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When you offer to buy a home, that offer tends to come with a handful of little asterisks that function as a way to change or rescind the offer if certain conditions aren’t met. Typically there are contingencies in case anything comes up during an inspection, title, or appraisal processes. There’s also contingencies to ensure the buyer’s finances are in line so they’re not still on the hook if the financing falls through because their current house didn’t sell or their financing fell through for an unrelated reason. 

When you make a non-contingent offer, you’re taking all the risks. If for some reason your financing falls through, you’re still expected to pay for the house. You could even be taken to court by the owners if they lose income because of it. However, if you know what you’re getting into, and can cover your bases in advance, you can submit a “clean” offer on the home. 

Reasons to Make a Non-Contingent Offer

The real estate market is pretty vicious. Especially in the wake of the Covid-19 pandemic. It seems like everyone is looking to change their surroundings. House prices are going up and there are more offers being made on houses. Going in with a bid that’s a completely clean offer, without any contingencies or hiccups, will more appealing than one with all the *asterisks*. If you’re caught in a bidding war, having a clean offer can put yours ahead even if it’s a few thousand dollars behind. 

If you’re going to make a non contingent offer, it’s important to do things carefully. 

Steps to Making a Non-Contingent Offer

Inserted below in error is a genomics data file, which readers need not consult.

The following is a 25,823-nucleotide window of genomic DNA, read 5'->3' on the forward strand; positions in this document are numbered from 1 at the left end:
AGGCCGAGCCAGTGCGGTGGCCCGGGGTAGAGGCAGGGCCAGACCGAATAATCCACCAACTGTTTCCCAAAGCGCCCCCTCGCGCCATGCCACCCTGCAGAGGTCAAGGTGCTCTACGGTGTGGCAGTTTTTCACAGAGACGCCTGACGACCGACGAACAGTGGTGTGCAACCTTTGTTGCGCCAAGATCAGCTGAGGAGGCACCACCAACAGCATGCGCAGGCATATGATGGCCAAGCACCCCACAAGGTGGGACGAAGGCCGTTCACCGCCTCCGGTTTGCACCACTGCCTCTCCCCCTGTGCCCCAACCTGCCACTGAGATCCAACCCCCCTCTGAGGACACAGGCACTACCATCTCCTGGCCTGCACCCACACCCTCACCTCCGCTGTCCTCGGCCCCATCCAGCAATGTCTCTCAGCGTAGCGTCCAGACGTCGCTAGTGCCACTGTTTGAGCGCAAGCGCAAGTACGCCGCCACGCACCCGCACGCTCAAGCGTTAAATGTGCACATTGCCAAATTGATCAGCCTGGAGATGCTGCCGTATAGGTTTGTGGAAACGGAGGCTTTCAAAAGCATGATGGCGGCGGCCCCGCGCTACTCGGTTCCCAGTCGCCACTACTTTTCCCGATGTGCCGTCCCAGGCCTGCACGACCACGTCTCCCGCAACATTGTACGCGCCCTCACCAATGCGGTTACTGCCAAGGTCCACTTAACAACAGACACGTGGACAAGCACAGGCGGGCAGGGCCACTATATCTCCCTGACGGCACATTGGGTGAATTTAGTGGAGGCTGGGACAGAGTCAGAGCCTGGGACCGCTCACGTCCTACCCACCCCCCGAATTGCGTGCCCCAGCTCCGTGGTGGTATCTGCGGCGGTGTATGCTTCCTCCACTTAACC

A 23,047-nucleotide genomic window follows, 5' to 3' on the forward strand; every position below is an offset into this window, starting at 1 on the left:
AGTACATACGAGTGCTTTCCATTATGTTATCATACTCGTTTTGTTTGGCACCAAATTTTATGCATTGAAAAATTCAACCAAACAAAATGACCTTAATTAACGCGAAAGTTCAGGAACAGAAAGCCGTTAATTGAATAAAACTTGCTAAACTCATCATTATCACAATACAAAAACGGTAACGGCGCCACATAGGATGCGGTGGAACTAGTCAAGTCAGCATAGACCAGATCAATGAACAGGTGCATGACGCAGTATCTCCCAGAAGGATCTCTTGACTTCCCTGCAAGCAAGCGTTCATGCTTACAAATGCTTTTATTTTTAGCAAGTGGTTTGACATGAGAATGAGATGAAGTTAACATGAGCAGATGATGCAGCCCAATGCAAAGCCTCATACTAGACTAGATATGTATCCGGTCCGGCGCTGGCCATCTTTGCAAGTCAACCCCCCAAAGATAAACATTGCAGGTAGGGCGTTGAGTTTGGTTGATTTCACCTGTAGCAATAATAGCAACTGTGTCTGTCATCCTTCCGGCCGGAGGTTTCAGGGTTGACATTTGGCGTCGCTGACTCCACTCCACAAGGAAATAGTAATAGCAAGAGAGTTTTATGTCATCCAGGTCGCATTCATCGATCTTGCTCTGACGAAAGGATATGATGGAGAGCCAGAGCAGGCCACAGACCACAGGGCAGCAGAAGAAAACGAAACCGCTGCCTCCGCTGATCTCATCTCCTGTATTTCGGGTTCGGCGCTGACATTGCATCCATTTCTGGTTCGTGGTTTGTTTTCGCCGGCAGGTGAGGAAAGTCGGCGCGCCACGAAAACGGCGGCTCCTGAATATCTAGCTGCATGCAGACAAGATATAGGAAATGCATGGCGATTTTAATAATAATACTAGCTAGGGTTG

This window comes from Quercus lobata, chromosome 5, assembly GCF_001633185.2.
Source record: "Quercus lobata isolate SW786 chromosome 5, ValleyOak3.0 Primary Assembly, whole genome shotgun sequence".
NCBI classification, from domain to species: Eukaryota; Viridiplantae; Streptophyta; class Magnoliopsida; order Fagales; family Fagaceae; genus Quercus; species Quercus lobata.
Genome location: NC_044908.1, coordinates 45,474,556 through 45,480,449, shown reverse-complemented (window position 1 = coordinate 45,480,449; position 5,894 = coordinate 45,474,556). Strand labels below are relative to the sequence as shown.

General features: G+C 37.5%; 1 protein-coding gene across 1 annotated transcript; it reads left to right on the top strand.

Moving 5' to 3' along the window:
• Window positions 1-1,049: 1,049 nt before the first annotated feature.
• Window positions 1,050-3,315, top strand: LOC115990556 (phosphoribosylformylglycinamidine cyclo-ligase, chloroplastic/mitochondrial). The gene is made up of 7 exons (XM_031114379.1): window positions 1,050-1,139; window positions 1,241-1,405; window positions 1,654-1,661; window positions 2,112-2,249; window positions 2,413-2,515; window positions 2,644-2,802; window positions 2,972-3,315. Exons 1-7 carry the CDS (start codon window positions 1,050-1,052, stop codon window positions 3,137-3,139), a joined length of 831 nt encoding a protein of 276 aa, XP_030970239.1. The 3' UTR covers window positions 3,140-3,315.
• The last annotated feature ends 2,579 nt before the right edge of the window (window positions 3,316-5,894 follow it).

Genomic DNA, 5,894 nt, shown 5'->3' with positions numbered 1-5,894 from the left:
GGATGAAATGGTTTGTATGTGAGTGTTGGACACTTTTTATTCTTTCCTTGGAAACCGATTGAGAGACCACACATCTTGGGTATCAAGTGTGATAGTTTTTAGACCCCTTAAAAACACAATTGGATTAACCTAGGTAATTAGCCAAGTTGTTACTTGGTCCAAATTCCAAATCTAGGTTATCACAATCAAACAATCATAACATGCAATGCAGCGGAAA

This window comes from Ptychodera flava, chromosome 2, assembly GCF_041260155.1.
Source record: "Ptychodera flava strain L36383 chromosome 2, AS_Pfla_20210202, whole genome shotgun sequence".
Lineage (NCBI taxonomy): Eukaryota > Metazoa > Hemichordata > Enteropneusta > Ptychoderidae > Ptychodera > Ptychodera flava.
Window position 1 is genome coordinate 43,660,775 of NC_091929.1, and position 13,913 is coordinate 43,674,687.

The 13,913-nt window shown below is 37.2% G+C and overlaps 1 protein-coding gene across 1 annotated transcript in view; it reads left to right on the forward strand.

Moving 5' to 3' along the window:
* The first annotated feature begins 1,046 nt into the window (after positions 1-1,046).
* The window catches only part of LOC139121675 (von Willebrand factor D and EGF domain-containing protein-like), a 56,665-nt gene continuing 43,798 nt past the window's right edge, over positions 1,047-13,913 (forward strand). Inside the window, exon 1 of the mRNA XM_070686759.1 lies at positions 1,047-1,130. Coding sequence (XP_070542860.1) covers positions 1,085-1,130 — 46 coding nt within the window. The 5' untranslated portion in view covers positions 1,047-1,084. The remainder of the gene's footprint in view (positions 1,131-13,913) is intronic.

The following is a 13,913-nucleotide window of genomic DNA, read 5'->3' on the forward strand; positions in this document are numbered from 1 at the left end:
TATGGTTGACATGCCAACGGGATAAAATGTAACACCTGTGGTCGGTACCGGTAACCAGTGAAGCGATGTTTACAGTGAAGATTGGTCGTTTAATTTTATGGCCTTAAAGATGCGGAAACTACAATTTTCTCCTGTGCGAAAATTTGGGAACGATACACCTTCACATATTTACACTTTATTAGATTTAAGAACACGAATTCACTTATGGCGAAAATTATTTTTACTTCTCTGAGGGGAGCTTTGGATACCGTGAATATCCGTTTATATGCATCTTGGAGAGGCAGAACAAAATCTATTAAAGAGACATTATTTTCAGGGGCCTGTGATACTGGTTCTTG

For the most part, the steps are as simple as telling your real estate agent that you want to waive your contingencies, or make a clean offer. They can guide you through the particulars of the paperwork when it’s time. But before you do that, it’s imperative that you have a plan, and a back-up plan just in case there are any hiccups. 

Before you make your non-contingent offer, ensure the funding for the house is in order. Pre-approval is not the same as approval. If you’re counting on a mortgage to purchase the home you need to make sure that you’re not out your money and possibly even taken to court for the seller’s loss in income. 

If you would normally have a contingency to sell your current home, make sure you can afford two mortgage payments. Keep in mind the debt to income ratio is something your lender will be watching. You can also close on your current home before you make the offer on the new one. 

The most important thing is to talk things through with your realtor and lenders. Get specific information for your unique situation. 

Ready to Close on a House? 

Reach out to us with your questions. At Frank B. Pallotta Law we are licensed Real Estate Lawyers with 20 years of experience. Helping our clients in Georgia navigate the closing process is what we do. We’re committed to demystifying the closing process, one question at a time! 

buying real estate